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Wolff-Parkinson-White syndrome is a condition characterized by abnormal electrical pathways in the heart that cause a disruption of the heart's normal rhythm. People with Wolff-Parkinson-White syndrome are born with an extra connection in the heart, called an accessory pathway, that allows electrical signals to bypass the atrioventricular node and move from the atria to the ventricles faster than usual. Resulting symptoms include dizziness, a sensation of fluttering or pounding in the chest (palpitations), shortness of breath, and fainting (syncope). In rare cases, arrhythmias associated with Wolff-Parkinson-White syndrome can lead to cardiac arrest and sudden death. The most common arrhythmia associated with Wolff-Parkinson-White syndrome is called paroxysmal supraventricular tachycardia.
HOW IS WOLFF-PARKINSON-WHITE DIAGNOSED?
A physical exam done during a tachycardia episode will show a heart rate faster than 100 beats per minute. The condition may be diagnosed with an ECG or with continuous or person triggered ambulatory ECG monitoring, such as a Holter monitor. A test called an electrophysiologic study (EPS) is done using catheters that are placed in the heart. This test may help identify the location of the extra electrical pathway.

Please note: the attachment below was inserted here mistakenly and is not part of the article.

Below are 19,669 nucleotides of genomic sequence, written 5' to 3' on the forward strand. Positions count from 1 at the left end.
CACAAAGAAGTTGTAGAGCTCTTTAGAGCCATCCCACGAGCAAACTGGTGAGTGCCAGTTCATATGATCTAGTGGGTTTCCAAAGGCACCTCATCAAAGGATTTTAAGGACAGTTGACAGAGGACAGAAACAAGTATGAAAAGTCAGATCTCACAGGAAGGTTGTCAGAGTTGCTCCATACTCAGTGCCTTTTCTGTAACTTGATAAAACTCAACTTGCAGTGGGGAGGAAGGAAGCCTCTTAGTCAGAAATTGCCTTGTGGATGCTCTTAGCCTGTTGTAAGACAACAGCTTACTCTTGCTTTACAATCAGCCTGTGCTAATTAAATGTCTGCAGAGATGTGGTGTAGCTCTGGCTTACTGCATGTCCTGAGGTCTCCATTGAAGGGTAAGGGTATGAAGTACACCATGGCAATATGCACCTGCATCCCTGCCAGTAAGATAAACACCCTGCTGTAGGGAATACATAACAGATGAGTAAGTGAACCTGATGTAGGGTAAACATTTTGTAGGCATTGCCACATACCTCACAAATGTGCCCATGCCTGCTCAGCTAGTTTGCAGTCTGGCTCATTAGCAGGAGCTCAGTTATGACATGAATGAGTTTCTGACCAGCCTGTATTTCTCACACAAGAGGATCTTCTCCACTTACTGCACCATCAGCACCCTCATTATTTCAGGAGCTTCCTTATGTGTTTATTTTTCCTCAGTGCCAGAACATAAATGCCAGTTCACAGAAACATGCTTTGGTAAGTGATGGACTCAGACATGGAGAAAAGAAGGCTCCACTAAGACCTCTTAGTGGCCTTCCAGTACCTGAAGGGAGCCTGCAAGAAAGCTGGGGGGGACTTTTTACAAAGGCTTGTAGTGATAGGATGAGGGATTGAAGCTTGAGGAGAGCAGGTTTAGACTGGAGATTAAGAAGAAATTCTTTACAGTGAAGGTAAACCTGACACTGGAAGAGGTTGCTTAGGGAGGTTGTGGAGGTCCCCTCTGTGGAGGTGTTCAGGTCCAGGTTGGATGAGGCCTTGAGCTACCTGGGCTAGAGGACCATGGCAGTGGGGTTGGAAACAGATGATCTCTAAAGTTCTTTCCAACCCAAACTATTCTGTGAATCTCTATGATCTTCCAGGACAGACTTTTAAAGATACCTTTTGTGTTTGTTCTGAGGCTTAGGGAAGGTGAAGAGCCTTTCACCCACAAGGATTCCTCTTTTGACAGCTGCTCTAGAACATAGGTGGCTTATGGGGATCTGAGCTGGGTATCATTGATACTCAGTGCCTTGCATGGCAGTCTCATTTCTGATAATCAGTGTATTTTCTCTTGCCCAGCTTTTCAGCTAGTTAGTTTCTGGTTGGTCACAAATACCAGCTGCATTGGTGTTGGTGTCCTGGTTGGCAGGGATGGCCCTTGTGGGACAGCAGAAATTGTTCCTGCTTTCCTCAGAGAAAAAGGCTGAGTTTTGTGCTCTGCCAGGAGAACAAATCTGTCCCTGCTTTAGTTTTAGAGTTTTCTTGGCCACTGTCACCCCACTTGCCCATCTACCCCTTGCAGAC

HOW IS WOLFF-PARKINSON-WHITE TREATED?
Medicines, particularly antiarrhythmic drugs such as procainamide or amiodarone, may be used to control or prevent a rapid heartbeat. If the heart rate does not return to normal with medical treatment, doctors may use a type of therapy called electrical cardioversion (shock). The long-term treatment for WPW syndrome is very often catheter ablation. Open heart surgery to burn or freeze the extra pathway may also provide a permanent cure for WPW syndrome. In most cases, this procedure is done only if you need heart surgery for other reasons.
DID YOU KNOW?
With passage of time, this problem tends to get risky with time and thus it is suggested that one shouldn't ignore these symptoms.